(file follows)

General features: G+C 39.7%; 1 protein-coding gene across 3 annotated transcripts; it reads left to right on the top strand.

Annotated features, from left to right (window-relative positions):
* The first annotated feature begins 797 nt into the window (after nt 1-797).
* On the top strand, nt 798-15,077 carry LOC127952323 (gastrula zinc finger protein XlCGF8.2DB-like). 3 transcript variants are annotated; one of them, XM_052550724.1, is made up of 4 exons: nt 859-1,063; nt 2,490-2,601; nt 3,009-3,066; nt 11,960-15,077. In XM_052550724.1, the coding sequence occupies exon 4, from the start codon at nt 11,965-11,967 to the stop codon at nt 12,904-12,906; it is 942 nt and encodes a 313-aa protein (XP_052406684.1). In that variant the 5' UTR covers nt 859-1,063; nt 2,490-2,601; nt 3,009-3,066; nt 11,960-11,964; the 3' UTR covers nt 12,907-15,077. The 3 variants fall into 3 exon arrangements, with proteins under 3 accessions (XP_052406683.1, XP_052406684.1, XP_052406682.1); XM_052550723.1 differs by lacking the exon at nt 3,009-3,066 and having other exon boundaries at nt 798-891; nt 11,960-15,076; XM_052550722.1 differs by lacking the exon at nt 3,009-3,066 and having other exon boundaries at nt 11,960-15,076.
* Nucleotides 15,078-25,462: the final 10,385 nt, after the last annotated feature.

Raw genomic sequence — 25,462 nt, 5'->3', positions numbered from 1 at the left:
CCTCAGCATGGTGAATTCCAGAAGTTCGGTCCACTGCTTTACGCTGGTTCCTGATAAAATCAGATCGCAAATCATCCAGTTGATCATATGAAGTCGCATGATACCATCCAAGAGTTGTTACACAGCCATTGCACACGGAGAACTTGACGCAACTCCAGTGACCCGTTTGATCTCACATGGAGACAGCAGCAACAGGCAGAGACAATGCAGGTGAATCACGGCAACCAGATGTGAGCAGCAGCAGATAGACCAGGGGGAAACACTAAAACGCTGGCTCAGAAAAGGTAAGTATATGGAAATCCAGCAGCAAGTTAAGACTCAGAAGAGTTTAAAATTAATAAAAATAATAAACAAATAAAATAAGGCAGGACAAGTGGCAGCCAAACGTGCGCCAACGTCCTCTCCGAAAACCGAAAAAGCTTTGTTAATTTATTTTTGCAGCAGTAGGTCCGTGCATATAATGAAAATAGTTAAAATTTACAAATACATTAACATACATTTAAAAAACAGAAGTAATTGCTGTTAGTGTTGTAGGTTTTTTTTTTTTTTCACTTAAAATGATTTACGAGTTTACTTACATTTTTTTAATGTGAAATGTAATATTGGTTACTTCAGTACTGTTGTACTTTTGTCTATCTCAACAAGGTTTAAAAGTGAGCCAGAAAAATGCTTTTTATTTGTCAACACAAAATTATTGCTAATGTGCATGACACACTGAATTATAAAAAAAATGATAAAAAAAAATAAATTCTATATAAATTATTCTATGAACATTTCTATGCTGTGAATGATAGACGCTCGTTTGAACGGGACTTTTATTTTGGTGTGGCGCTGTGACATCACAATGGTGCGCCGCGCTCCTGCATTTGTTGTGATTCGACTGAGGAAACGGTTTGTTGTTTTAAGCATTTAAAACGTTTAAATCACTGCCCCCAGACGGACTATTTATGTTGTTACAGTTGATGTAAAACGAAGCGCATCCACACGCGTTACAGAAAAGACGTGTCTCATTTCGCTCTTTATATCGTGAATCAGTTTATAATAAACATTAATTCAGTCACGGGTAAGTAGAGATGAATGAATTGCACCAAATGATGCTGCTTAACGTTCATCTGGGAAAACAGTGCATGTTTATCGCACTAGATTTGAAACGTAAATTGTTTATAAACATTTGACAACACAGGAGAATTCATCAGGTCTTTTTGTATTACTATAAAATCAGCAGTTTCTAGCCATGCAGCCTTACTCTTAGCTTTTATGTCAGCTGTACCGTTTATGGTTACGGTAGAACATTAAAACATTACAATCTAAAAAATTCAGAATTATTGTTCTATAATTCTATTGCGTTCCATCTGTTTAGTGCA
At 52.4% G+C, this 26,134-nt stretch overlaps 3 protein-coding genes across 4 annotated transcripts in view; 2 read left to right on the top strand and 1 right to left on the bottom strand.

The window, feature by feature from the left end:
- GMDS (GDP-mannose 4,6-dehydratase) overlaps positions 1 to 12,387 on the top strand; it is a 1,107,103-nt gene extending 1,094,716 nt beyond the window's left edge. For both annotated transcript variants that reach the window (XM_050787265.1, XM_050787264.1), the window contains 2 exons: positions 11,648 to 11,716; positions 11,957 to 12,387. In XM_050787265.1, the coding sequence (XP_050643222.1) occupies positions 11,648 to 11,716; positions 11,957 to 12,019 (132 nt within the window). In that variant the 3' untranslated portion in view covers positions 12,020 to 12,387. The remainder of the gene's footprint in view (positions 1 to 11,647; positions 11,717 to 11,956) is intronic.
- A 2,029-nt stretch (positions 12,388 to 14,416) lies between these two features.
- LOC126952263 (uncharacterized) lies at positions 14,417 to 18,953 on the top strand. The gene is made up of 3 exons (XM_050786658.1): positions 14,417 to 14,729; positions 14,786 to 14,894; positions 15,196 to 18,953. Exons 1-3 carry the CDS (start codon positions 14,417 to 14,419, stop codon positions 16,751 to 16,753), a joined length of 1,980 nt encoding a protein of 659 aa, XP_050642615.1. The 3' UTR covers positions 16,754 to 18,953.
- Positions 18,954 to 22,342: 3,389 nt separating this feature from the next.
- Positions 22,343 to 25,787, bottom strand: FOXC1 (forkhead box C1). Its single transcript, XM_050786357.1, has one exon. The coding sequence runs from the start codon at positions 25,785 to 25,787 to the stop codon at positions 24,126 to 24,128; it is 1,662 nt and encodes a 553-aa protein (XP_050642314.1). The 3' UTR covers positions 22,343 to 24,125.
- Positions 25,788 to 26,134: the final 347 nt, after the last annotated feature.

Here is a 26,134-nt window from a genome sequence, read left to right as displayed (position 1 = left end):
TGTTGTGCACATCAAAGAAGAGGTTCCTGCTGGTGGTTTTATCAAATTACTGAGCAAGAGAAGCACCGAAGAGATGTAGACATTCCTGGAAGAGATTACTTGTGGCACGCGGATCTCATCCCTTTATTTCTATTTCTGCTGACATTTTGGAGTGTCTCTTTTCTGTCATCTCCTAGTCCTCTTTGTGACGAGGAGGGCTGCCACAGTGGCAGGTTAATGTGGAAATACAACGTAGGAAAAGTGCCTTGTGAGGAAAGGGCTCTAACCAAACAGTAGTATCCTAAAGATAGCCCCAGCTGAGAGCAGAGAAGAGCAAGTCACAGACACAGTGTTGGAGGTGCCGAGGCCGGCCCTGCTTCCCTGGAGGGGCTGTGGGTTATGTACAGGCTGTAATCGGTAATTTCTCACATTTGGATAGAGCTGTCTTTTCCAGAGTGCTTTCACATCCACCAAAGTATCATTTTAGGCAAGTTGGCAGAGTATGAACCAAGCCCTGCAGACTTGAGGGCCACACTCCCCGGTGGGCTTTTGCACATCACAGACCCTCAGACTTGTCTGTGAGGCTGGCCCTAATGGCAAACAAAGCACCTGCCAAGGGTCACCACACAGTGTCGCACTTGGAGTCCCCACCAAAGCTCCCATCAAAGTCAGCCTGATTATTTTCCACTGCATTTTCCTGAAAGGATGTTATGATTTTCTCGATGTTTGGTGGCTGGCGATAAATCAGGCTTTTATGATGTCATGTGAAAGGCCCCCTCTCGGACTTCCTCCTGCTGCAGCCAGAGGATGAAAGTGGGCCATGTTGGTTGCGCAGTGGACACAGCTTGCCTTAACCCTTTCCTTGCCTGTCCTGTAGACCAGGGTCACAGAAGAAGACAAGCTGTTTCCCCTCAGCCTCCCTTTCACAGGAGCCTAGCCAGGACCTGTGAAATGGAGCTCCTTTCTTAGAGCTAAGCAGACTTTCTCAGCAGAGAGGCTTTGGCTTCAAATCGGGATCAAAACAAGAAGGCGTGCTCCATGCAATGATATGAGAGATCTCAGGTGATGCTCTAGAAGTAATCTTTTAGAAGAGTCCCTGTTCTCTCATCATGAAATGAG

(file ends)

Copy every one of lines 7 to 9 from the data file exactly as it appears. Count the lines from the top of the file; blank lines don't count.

CCTCAGCATGGTGAATTCCAGAAGTTCGGTCCACTGCTTTACGCTGGTTCCTGATAAAATCAGATCGCAAATCATCCAGTTGATCATATGAAGTCGCATGATACCATCCAAGAGTTGTTACACAGCCATTGCACACGGAGAACTTGACGCAACTCCAGTGACCCGTTTGATCTCACATGGAGACAGCAGCAACAGGCAGAGACAATGCAGGTGAATCACGGCAACCAGATGTGAGCAGCAGCAGATAGACCAGGGGGAAACACTAAAACGCTGGCTCAGAAAAGGTAAGTATATGGAAATCCAGCAGCAAGTTAAGACTCAGAAGAGTTTAAAATTAATAAAAATAATAAACAAATAAAATAAGGCAGGACAAGTGGCAGCCAAACGTGCGCCAACGTCCTCTCCGAAAACCGAAAAAGCTTTGTTAATTTATTTTTGCAGCAGTAGGTCCGTGCATATAATGAAAATAGTTAAAATTTACAAATACATTAACATACATTTAAAAAACAGAAGTAATTGCTGTTAGTGTTGTAGGTTTTTTTTTTTTTTCACTTAAAATGATTTACGAGTTTACTTACATTTTTTTAATGTGAAATGTAATATTGGTTACTTCAGTACTGTTGTACTTTTGTCTATCTCAACAAGGTTTAAAAGTGAGCCAGAAAAATGCTTTTTATTTGTCAACACAAAATTATTGCTAATGTGCATGACACACTGAATTATAAAAAAAATGATAAAAAAAAATAAATTCTATATAAATTATTCTATGAACATTTCTATGCTGTGAATGATAGACGCTCGTTTGAACGGGACTTTTATTTTGGTGTGGCGCTGTGACATCACAATGGTGCGCCGCGCTCCTGCATTTGTTGTGATTCGACTGAGGAAACGGTTTGTTGTTTTAAGCATTTAAAACGTTTAAATCACTGCCCCCAGACGGACTATTTATGTTGTTACAGTTGATGTAAAACGAAGCGCATCCACACGCGTTACAGAAAAGACGTGTCTCATTTCGCTCTTTATATCGTGAATCAGTTTATAATAAACATTAATTCAGTCACGGGTAAGTAGAGATGAATGAATTGCACCAAATGATGCTGCTTAACGTTCATCTGGGAAAACAGTGCATGTTTATCGCACTAGATTTGAAACGTAAATTGTTTATAAACATTTGACAACACAGGAGAATTCATCAGGTCTTTTTGTATTACTATAAAATCAGCAGTTTCTAGCCATGCAGCCTTACTCTTAGCTTTTATGTCAGCTGTACCGTTTATGGTTACGGTAGAACATTAAAACATTACAATCTAAAAAATTCAGAATTATTGTTCTATAATTCTATTGCGTTCCATCTGTTTAGTGCA
At 52.4% G+C, this 26,134-nt stretch overlaps 3 protein-coding genes across 4 annotated transcripts in view; 2 read left to right on the top strand and 1 right to left on the bottom strand.

The window, feature by feature from the left end: